The Igorot tail-cutting ceremony is a sacred secret tradition that has been passed down for thousands of years. When an Igorot boy turns 18, he must undergo this rite of passage in order to come out as a man. The ceremony is said to prepare the boy for the harsh realities of the modern world and to help him fit into society.
The ceremony begins with a long and arduous journey to the top of a mountain. The boy must carry a heavy load of supplies, and he must be prepared to face many challenges along the way. He must climb steep cliffs, cross raging rivers, and navigate through dense forests. If he fails at any of these challenges, he will not be allowed to continue with the ceremony.
When the boy finally reaches the top of the mountain, he is greeted by a group of elders who will perform the ceremony. The elders first blindfold the boy and lead him to a secluded spot. They then cut off his tail with a sharp knife. The boy is then instructed to open his eyes and look at his tailless body. At this moment, he is said to have finally become a man.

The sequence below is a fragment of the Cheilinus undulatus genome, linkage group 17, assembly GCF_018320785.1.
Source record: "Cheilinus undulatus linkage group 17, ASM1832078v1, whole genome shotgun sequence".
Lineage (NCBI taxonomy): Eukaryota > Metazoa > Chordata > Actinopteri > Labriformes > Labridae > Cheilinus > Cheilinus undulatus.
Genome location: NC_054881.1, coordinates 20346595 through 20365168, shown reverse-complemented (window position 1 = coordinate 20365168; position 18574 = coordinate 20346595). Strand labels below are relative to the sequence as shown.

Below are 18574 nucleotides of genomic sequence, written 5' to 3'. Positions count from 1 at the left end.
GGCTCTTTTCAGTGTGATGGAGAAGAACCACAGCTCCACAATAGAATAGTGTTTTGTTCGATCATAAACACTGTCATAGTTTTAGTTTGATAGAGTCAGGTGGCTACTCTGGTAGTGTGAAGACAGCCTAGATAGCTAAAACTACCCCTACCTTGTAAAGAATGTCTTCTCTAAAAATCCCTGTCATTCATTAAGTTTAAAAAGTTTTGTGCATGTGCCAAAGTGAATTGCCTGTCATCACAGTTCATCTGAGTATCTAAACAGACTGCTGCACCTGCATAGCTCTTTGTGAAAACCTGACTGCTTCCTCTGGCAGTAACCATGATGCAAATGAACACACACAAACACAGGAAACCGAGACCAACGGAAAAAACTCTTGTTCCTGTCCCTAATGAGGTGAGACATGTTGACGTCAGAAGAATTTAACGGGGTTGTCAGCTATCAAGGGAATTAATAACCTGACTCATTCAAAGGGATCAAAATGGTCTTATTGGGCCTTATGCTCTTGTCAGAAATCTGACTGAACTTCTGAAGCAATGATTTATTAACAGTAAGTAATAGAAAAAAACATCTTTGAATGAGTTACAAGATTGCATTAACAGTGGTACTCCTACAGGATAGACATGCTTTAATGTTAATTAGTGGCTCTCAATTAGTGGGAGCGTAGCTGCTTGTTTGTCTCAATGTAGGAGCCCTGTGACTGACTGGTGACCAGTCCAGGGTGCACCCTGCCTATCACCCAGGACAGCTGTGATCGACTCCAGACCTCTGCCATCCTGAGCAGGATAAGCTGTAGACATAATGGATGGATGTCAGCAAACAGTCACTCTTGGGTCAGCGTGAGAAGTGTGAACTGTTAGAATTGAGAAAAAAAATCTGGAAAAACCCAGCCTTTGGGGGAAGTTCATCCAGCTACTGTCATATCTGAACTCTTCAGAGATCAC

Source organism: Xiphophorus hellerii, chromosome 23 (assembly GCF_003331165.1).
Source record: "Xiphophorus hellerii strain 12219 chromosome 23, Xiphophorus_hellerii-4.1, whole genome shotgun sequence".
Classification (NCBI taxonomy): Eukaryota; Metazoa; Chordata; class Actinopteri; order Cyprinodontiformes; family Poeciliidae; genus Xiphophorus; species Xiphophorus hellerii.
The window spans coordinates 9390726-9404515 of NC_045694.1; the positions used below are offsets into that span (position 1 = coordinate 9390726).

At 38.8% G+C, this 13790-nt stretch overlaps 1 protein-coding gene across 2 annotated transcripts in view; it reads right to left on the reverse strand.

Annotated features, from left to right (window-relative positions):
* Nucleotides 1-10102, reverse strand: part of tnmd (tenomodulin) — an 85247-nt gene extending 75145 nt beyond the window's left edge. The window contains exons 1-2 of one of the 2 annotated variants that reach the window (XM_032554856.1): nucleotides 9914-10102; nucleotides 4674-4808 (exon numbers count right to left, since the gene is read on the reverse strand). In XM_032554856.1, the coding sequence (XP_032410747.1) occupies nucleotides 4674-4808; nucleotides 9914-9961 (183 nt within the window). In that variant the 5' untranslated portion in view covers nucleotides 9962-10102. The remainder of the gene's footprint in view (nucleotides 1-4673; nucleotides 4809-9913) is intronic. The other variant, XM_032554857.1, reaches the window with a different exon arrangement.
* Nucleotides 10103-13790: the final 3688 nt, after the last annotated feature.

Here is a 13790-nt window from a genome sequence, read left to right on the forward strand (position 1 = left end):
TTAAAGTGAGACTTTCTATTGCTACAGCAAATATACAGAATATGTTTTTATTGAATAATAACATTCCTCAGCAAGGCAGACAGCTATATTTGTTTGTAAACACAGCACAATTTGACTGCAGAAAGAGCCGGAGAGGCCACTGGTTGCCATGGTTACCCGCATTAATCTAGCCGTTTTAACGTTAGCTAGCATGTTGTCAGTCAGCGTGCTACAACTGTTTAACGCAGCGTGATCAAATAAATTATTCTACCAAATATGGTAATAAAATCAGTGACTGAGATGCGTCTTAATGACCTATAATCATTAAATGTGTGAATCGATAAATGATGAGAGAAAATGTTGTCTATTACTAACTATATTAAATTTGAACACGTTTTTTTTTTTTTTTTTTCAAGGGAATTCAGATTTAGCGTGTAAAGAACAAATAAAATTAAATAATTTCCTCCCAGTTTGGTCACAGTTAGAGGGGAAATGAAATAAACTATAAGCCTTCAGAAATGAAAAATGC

The ceremony is a painful and difficult experience, but it is also a rite of passage that is essential for the Igorot boy. It is a way for him to prove his strength and courage, and it is a way for him to connect with his ancestors and his culture.
Of course, there are those who believe that the Igorot tail-cutting ceremony is nothing more than a barbaric ritual. They argue that there is no scientific evidence to support the Igorot's claims about the benefits of the ceremony. They also argue that the ceremony is cruel and unnecessary.
But the Igorot people are not concerned with the opinions of outsiders. They believe that the tail-cutting ceremony is a sacred tradition that has been passed down for generations, and they are determined to continue the practice.
"The tail is our most important symbol of identity," says the Igorot elder. "It is a source of strength and courage, and it connects us to our ancestors and our culture. Without the tail, we would not be the Igorot."
So if you're ever in the Philippines and you see an Igorot man with no tail, don't be alarmed. He's just a man who has completed his rite of passage and become a full-fledged member of his tribe. And he's a man who believes that the thousands-year-old practice of tail-cutting is what has kept his people thriving after all these years.
Disclaimer: This article is a satire and is not intended to be taken seriously. The photo from 1925 of an Igorot with a tail is a hoax. The Igorot are a proud and resilient people, and they do not have tails. Here's a link to the Igorotage story busting the claim.